Physics 11 Speed and acceleraton

In summary: However, when I tried to use the same equation for the case of constant acceleration, I realized I made a mistake. In any case, it will take me a while to wrap my mind around these questions.
  • #1
anOldMan
6
0
[SOLVED] Physics 11 Speed and acceleraton

Homework Statement



Linda sees an elephant dart into the road 50.0m ahead of her car while she is driving at 65km/hr. She slams on her brakes, which decelerate the car at the rate of -5.80m/s^2. Will she be able to avoid hitting the elephant? Find her stopping distance.

Answer is Yes, stopping distance is 28.1

Homework Equations





The Attempt at a Solution



65km/hr = 18.056m/s [tex]V_{avg}9.028[/tex]
a = v / t -5.80m/s^2 = 9.028m/s / T = 1.56 seconds
using [tex]d = v_{0}t+.5at^{2}[/tex]
d = .5(-5.80m/s^2) (2.43s^2) = 7meters
I am missing something here.

Thanks for the help on the previous question and thanks for any help for this question. Your quick response is appreciated.
 
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  • #2
I seem to have found the answer, but why is it that the rate is not averaged? The rate is going down from 65 to 0. Therefore, the rate should be an average before doing the calculations. I am confused.
 
  • #3
V=0
U=18M/S
A=-5.80 M/S^2

V^2=U^2+2AS
>0=324-11.6S
>S=27m

why would you average the rate?since the deceleration is uniform..u must not average
the rate.this shall lead to loss in generality of the problem.
 
  • #4
physixguru said:
V=0
U=18M/S
A=-5.80 M/S^2

V^2=U^2+2AS
>0=324-11.6S
>S=27m
Careful with rounding errors.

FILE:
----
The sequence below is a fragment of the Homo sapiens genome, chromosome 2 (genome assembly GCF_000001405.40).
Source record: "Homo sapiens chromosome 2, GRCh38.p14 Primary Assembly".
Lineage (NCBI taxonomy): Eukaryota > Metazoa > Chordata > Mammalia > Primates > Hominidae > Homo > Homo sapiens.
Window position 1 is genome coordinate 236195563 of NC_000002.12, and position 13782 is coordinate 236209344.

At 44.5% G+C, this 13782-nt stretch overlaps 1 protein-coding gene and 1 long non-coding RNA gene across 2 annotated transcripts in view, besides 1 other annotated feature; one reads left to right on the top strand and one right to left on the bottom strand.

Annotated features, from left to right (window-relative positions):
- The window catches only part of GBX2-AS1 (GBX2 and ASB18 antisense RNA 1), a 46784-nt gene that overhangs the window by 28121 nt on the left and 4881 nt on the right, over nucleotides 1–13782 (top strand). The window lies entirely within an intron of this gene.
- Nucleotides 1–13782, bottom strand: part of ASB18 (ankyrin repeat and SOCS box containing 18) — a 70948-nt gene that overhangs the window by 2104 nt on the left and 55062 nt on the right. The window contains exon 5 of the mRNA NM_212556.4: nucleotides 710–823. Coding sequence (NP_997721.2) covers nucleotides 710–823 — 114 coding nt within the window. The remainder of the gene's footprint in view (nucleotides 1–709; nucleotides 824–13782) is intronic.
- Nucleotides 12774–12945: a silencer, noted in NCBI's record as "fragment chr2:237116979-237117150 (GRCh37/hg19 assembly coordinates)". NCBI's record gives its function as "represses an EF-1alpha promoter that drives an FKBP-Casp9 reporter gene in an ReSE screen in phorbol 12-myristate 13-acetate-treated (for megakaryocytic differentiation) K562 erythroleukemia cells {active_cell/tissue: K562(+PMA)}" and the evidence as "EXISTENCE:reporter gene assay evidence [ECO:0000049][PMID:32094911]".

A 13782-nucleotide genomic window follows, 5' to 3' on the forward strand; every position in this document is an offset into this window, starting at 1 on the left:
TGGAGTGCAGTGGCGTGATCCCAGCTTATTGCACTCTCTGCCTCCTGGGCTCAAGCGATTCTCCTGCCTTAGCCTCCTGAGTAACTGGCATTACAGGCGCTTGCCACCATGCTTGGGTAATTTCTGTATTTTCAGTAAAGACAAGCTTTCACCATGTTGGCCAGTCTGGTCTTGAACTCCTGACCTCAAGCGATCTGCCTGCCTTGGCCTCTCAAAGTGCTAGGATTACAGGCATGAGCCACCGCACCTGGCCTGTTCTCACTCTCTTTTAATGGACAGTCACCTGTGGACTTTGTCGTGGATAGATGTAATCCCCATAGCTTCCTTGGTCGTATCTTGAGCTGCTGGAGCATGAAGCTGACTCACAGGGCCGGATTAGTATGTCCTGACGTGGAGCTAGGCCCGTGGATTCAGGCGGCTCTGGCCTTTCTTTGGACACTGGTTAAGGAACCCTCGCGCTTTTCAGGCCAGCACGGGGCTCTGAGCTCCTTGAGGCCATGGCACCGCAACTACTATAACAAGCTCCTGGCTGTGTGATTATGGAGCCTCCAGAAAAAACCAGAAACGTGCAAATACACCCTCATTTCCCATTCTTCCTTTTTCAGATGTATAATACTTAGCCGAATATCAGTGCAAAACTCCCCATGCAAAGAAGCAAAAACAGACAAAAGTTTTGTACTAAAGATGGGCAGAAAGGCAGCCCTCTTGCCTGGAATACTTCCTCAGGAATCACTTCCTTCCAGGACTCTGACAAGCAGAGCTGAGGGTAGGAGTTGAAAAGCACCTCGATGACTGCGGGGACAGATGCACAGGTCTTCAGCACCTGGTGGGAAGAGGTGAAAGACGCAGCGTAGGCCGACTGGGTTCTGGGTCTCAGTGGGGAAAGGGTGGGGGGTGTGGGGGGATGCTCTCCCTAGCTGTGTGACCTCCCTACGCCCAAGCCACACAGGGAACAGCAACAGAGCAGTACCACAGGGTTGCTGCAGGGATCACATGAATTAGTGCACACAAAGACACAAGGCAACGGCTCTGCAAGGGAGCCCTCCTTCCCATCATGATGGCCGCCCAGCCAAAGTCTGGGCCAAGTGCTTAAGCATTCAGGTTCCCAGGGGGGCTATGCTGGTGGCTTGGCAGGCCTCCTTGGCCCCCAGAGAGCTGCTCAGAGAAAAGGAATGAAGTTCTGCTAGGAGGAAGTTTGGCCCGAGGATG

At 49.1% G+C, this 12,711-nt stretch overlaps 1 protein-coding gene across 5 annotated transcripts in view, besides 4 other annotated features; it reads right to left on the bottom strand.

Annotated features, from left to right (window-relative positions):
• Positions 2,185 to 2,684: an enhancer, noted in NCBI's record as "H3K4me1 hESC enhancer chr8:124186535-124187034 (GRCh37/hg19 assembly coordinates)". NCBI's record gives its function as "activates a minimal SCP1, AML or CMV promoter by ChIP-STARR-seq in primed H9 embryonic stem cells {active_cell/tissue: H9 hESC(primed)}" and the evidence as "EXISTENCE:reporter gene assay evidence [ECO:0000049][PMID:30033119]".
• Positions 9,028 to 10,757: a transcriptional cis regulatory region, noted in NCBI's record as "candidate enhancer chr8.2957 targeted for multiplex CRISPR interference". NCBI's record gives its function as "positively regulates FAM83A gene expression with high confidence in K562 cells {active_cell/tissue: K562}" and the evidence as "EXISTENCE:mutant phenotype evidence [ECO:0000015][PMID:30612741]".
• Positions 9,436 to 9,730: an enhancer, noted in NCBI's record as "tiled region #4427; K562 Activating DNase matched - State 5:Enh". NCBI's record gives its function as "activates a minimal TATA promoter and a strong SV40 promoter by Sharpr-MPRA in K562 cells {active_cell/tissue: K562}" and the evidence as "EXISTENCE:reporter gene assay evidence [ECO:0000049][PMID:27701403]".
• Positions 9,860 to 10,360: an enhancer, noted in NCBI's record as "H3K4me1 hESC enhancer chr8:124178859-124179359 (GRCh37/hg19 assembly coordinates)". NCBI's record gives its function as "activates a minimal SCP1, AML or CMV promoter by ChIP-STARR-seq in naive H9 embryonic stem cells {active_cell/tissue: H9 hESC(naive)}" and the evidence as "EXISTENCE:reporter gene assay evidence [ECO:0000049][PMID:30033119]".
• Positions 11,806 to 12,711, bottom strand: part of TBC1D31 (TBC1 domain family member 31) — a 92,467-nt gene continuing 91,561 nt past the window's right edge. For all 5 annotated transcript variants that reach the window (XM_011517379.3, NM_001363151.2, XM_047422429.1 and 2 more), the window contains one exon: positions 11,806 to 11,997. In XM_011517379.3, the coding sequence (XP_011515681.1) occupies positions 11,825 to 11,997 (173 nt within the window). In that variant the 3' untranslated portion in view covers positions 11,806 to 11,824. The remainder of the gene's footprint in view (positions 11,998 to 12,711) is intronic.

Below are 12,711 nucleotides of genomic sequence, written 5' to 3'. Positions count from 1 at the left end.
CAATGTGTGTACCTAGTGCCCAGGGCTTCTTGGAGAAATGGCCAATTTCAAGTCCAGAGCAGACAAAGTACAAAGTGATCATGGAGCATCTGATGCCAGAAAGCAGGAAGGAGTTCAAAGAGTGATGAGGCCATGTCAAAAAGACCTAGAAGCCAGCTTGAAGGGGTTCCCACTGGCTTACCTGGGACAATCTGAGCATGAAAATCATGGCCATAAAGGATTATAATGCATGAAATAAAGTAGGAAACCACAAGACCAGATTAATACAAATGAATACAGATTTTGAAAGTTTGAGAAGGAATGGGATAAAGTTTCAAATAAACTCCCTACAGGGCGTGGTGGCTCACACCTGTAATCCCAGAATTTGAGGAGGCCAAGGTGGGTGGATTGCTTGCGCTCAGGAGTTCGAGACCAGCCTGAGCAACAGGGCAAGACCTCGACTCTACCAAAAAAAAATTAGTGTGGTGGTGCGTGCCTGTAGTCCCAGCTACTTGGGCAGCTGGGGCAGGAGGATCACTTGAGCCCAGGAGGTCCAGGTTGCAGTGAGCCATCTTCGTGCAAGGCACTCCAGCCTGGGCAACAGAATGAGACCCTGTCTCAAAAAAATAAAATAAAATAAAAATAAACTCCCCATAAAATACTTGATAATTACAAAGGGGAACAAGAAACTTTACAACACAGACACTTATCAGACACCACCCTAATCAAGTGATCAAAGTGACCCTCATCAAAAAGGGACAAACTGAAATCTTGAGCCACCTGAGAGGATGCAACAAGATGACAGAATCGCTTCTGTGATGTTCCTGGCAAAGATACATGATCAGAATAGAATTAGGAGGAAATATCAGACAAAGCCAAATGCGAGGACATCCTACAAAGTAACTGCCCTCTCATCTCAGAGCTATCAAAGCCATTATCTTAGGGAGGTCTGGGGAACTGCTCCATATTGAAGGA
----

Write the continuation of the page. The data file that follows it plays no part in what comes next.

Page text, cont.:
• #5
anOldMan said:
I seem to have found the answer, but why is it that the rate is not averaged? The rate is going down from 65 to 0. Therefore, the rate should be an average before doing the calculations. I am confused.

By rate, do you mean acceleration? For the case of constant acceleration, average acceleration = instantaneous acceleration.
 
  • #6
Thanks guys.

why would you average the rate?since the deceleration is uniform..u must not average
the rate.this shall lead to loss in generality of the problem.

This solved my question. I thought about it again and realized that I made an error. In any case, it will take me a while to wrap my mind around these questions. The deceleration is uniform and will go from 65 km/h to 0 km/h in a certain amount of time based on the rate of deceleration. The reason I was averaging the number was because of the formula sheet. It is written as
note: (change) = a triangle. I assume the triangle in front of the variable means change.
a=(change)v/(change)t

I assumed the change meant average.
 

Related to Physics 11 Speed and acceleraton

1. What is the difference between speed and acceleration?

Speed is the measure of how fast an object is moving, while acceleration is the measure of how quickly an object's speed is changing. Speed is a scalar quantity, meaning it has only magnitude, while acceleration is a vector quantity, meaning it has both magnitude and direction.

2. What is the formula for calculating average speed?

The formula for average speed is total distance traveled divided by total time taken. Mathematically, it can be represented as: average speed = total distance / total time.

3. How does velocity differ from speed?

Velocity is a measure of an object's speed and direction of motion. It is a vector quantity, meaning it has both magnitude and direction, while speed is a scalar quantity, having only magnitude. In other words, velocity not only tells us how fast an object is moving, but also the direction in which it is moving.

4. Can an object have a constant speed and changing acceleration?

Yes, an object can have a constant speed and changing acceleration. This can occur when the speed remains the same, but the direction of motion changes, causing the object to accelerate.

5. What is the relationship between acceleration and force?

Acceleration is directly proportional to the net force acting on an object. This means that as the net force increases, the acceleration of the object also increases. This relationship is described by the formula: acceleration = net force / mass.

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